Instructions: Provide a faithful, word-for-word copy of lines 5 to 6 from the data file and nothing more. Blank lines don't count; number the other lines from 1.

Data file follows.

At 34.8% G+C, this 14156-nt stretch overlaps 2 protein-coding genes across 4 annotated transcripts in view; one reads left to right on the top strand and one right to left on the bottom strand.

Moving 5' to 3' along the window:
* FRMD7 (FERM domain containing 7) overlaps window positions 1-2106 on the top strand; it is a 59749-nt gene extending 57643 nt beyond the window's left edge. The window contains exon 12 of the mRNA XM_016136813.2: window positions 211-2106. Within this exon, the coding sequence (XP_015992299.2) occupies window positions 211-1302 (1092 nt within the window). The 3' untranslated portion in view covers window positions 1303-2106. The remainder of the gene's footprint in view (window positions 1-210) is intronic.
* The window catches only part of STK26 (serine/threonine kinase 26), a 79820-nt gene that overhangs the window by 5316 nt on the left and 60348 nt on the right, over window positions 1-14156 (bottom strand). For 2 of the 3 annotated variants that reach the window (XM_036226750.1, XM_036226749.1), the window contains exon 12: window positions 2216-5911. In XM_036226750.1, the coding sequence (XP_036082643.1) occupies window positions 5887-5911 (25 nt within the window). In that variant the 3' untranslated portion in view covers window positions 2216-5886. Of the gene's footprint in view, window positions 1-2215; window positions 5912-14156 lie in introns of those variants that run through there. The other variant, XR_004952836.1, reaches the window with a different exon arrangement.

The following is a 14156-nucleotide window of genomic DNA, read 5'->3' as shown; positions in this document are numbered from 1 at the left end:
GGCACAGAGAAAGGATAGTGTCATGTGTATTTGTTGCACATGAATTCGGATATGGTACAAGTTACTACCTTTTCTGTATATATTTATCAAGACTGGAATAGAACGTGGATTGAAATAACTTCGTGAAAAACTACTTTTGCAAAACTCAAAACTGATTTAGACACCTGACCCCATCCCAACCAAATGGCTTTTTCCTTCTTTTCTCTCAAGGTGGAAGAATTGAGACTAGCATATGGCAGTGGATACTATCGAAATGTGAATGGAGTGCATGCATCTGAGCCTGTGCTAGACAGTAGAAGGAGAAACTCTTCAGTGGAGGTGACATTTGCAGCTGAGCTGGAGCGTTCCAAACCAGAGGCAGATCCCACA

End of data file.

The following is a 14156-nucleotide window of genomic DNA, read 5'->3' as shown; positions in this document are numbered from 1 at the left end:
GGCACAGAGAAAGGATAGTGTCATGTGTATTTGTTGCACATGAATTCGGATATGGTACAAGTTACTACCTTTTCTGTATATATTTATCAAGACTGGAATAGAACGTGGATTGAAATAACTTCGTGAAAAACTACTTTTGCAAAACTCAAAACTGATTTAGACACCTGACCCCATCCCAACCAAATGGCTTTTTCCTTCTTTTCTCTCAAGGTGGAAGAATTGAGACTAGCATATGGCAGTGGATACTATCGAAATGTGAATGGAGTGCATGCATCTGAGCCTGTGCTAGACAGTAGAAGGAGAAACTCTTCAGTGGAGGTGACATTTGCAGCTGAGCTGGAGCGTTCCAAACCAGAGGCAGATCCCACA